The ideal, prescribed way to use a solar cell is to carefully position it so it is square and true directly facing the sun, and then you move it so that it maintains that orientation as the sun tracks across the sky.

On a good day, and with proper babysitting, you can gobble up a surprising amount of power in a comparatively short period of time. But in general the worse your alignment the less power your solar cells generate.

Despite this, some power gained during a time when you would otherwise not be creating any is always better than no power gained during that time. For this reason you should consider this upgrade.

Using nothing more than some tie downs, paracord, and perhaps a nearly weightless piece of foam board it is possible to attach your solar panel to the exterior of your BOB while routing the cable to a separate power bank, if required, stashed safely on the inside.

It is true that your movements as well as any intervening terrain will have an effect on this charging setup as normal, but this handy trick can significantly shorten the amount of time needed to fully recharge your sales, or even keep your electronics going when they would otherwise be dead.

9. Improve External Storage

One of my biggest prepping pet peeves concerning BOB’s is seeing an abundance of gear and extraneous pouches strapped to the outside of a pack banging and clanking, looking for all the world like a cancerous growth made from the dregs of an army surplus catalog.

“Gypsy chic” may be a thing in certain circles, but we want to keep that out of prepping that’s for sure! Samwise Gamgee, you are not.

I despise this so much because there is hardly anything you can do to make your pack less efficient and more cumbersome, quicker, than this.

It doesn’t help that most backpacks are set up to attach pouches and external gear to the front (their front), moving the center of gravity in the direction that at least needs to go, which is away from your back.

This makes any added weight feel geometrically heavier and also increases your profile in such a way that you are more likely to snag it or stumble and fall.

On the other hand, there is some prime and juicy real estate on the exterior of our pack that we should make use of.

Specifically, any gear that we don’t want in our pockets but still need to access regularly deserves a home on your backpack, on the outside, just not where you are thinking.

The shoulder straps and waist belt are great places to put pouches that can hold a small water bottle, compass, maps, small tools, and so forth.

The top of the pack too is a great location for a small pouch containing a variety of “admin” equipment, things that you need routinely but don’t want to go digging into the pack to access.

Be smart about this and keep all pouches and all exterior equipment as close to your body as possible to maintain your center of gravity.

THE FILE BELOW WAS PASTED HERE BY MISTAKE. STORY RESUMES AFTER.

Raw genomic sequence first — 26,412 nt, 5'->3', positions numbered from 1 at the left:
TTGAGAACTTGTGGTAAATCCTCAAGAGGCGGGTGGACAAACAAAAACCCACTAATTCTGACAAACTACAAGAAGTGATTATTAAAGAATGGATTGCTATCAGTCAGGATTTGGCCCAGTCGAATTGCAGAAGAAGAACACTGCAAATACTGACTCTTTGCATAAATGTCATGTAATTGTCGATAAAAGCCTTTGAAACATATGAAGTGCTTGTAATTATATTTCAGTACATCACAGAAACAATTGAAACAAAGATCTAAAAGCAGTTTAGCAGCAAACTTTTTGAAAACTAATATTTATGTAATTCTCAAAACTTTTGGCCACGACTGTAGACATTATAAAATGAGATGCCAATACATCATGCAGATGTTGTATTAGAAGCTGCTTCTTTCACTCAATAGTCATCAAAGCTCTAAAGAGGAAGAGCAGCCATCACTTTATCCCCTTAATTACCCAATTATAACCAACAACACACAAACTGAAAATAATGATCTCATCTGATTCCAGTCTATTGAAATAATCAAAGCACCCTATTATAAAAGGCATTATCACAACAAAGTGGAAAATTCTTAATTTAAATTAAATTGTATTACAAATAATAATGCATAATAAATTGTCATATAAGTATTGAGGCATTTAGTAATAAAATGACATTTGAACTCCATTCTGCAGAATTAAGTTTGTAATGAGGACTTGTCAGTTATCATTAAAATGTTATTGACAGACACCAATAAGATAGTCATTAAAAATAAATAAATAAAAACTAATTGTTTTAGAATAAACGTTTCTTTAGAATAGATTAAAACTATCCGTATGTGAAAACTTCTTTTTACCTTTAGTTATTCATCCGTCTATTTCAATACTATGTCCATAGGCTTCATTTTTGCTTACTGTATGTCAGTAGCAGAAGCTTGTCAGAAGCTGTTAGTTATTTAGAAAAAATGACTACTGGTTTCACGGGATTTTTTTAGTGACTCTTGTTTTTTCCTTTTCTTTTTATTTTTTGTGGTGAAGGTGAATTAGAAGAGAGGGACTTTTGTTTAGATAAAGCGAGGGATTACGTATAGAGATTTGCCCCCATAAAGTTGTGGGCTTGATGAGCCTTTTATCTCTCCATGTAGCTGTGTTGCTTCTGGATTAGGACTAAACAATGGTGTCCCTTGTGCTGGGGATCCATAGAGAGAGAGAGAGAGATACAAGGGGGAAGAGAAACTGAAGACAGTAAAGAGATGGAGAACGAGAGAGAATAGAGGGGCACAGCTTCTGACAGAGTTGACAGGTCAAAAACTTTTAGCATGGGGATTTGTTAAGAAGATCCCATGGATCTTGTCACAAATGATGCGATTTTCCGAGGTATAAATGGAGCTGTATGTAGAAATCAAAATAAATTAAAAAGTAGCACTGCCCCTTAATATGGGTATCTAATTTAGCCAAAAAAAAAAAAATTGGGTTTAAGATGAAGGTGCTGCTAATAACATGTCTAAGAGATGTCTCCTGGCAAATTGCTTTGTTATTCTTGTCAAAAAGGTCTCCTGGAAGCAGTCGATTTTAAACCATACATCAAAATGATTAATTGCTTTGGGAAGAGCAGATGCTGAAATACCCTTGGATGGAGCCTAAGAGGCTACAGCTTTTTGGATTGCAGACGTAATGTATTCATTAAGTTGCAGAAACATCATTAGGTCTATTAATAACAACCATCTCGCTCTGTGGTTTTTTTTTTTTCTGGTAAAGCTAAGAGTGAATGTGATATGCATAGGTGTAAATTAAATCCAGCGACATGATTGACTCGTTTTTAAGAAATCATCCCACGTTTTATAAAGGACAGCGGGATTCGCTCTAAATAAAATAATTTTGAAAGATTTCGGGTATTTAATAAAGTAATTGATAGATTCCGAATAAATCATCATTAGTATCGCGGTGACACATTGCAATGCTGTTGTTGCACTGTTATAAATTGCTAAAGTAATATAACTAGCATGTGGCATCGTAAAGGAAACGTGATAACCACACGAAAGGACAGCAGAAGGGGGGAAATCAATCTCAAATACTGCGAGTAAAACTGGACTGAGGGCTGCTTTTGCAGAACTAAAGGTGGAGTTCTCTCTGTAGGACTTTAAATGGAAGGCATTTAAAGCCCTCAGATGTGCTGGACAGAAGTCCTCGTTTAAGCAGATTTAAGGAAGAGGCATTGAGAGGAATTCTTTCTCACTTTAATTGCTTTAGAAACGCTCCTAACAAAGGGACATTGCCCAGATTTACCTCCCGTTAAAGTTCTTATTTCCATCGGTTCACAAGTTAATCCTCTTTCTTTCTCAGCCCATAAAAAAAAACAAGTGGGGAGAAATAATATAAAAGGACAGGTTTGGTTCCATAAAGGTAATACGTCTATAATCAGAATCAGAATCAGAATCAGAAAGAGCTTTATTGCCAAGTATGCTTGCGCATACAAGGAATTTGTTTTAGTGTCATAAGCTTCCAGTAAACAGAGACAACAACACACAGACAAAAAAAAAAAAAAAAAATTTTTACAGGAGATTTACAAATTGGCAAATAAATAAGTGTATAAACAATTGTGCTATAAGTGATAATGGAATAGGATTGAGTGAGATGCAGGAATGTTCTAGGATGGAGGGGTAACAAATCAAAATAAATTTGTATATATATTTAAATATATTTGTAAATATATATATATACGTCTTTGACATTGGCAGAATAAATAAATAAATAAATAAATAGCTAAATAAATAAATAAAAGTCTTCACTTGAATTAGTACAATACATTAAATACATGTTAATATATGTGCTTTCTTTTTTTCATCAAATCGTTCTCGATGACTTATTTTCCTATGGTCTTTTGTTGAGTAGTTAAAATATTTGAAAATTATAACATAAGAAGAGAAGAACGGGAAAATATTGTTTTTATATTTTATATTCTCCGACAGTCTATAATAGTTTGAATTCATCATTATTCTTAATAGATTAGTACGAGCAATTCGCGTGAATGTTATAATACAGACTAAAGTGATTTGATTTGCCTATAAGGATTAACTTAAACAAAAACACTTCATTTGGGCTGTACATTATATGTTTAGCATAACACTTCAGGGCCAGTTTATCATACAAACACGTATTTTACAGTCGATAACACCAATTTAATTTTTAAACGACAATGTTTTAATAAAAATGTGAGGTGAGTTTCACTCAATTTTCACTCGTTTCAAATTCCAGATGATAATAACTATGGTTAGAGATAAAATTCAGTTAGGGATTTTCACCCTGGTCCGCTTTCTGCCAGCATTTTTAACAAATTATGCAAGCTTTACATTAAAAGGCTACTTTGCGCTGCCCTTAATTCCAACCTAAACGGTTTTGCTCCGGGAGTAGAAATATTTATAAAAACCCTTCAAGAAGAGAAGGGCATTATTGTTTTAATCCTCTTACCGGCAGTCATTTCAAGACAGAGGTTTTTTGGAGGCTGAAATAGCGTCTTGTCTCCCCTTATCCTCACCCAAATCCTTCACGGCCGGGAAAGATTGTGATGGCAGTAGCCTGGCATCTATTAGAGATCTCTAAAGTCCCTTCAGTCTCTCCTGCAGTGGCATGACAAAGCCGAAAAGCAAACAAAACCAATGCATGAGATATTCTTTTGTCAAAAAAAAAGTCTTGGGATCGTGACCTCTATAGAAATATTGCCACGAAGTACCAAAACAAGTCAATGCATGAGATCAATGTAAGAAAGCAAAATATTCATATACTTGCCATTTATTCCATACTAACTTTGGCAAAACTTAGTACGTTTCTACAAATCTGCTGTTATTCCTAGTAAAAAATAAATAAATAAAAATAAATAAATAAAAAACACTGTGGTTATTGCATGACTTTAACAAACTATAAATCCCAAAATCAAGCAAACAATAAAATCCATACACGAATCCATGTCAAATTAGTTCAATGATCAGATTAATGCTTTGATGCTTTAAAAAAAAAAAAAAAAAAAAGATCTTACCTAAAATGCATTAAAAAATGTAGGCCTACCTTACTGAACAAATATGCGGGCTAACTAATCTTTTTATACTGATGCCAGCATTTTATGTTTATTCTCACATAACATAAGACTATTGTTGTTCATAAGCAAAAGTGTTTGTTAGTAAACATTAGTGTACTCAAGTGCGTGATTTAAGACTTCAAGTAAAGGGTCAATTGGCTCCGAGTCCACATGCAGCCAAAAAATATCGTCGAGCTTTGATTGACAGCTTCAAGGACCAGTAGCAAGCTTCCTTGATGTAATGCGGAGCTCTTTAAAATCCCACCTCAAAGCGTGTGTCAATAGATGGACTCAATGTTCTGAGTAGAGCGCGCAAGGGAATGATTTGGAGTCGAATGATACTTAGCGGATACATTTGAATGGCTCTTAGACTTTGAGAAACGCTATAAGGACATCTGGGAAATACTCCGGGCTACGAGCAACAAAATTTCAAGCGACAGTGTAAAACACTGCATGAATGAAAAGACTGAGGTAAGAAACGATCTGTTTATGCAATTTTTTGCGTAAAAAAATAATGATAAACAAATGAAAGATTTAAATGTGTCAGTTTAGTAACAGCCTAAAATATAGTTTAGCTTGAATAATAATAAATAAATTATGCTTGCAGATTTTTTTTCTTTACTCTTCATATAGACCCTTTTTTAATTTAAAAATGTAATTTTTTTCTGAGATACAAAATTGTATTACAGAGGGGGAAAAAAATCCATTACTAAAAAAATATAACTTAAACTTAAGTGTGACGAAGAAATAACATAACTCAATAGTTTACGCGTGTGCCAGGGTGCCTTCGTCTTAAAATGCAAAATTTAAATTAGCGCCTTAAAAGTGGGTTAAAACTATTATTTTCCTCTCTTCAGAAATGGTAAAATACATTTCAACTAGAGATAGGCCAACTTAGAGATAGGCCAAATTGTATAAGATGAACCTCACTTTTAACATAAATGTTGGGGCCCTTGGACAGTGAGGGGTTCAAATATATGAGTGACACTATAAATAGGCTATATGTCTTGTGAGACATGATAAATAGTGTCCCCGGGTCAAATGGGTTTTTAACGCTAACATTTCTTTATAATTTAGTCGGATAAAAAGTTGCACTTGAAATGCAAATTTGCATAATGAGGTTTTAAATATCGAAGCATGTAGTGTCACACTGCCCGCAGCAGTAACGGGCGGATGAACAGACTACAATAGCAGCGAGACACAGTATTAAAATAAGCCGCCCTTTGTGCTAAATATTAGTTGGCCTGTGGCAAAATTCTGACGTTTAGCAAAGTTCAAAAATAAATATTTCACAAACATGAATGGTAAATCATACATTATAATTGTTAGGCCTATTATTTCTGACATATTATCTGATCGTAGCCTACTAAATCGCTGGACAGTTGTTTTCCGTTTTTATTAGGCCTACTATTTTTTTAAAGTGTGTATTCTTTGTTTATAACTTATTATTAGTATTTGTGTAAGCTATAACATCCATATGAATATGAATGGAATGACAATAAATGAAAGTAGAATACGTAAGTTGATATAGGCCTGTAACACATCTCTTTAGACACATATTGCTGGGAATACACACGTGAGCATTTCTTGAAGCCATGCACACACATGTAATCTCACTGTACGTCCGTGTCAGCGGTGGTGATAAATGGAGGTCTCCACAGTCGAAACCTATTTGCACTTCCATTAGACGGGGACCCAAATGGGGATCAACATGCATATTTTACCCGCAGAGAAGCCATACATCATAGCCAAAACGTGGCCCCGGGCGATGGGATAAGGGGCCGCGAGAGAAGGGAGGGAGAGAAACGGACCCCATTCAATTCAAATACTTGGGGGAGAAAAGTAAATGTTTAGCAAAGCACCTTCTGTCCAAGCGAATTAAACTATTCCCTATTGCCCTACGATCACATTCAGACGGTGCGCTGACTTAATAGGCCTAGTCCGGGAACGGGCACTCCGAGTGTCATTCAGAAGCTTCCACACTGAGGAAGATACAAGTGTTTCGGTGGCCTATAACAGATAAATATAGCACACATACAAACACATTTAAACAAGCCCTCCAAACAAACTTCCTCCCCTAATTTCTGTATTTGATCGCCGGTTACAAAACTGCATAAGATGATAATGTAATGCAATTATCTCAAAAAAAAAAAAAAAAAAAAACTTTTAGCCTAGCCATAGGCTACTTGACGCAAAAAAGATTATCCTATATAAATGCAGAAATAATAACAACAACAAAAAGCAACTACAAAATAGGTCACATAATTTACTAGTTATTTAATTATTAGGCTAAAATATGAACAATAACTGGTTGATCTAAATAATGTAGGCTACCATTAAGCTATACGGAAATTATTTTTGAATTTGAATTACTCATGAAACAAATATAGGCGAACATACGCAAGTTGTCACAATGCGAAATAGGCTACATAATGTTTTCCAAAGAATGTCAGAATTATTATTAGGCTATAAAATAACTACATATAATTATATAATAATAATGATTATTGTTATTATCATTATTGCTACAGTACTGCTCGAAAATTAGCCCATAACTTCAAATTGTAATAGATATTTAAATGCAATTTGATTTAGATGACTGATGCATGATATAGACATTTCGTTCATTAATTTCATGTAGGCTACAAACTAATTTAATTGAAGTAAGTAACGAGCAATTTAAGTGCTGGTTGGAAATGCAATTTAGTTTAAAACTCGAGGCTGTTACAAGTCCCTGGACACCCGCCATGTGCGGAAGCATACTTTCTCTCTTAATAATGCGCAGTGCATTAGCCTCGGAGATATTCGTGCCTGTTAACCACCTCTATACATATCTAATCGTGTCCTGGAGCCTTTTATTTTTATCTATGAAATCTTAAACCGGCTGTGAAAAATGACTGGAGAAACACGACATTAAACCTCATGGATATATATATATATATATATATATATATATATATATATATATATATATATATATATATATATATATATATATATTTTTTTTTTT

Done intelligently you can free up space in your pockets and get your pack working even better for you as a total load carriage system.

10. Go Modular

This is another great BOB upgrade that does not get as much air time as it should. Modularizing your BOB is not something you do to the pack itself but rather the equipment that it carries.

This technique, or upgrade, relies on packing your gear into discrete units or batches of similar intent that you then store in dedicated pouches or interior bags ready to be withdrawn all at once.

This greatly eases logistics at the cost of a little internal volume and minimal extra weight.

For instance, all of your medical gear could be kept together in a specific pouch as could your cutlery or mess kits, firearms maintenance kit, and fire-starting kit.

If you rely on quick or improvised shelters say using a tarp, emergency blanket, inflatable sleeping pad, and some twine or paracord that could all be bundled together.

Tools are another category that is ripe for inclusion into a role or tool bag so they stay together.

The sky is the limit when it comes to modularizing your load, and everyone has a slightly different approach.

Some go with item categorization like I do whereas other people batch their things according to situational use, for instance small “boo-boo” or incidental injury medical supplies in a small kit while major trauma supplies are held in another.

If this sounds like a waste of time, space, and weight because you’ve never had a problem with the way you traditionally pack your BOB, I beg you to give it a chance and see if it doesn’t drastically increase your ease of access.


Your BOB might be great, maybe even the best it has ever been, but it could still potentially be better.

Considering how important the bug-out bag is to most survival plans no effort and no investment should be spared in improving your bug-out bag capabilities.

Anything you can do to make it lighter, make it more comfortable, and make it more user-friendly and efficient is time well spent, indeed.

bug out bag improvements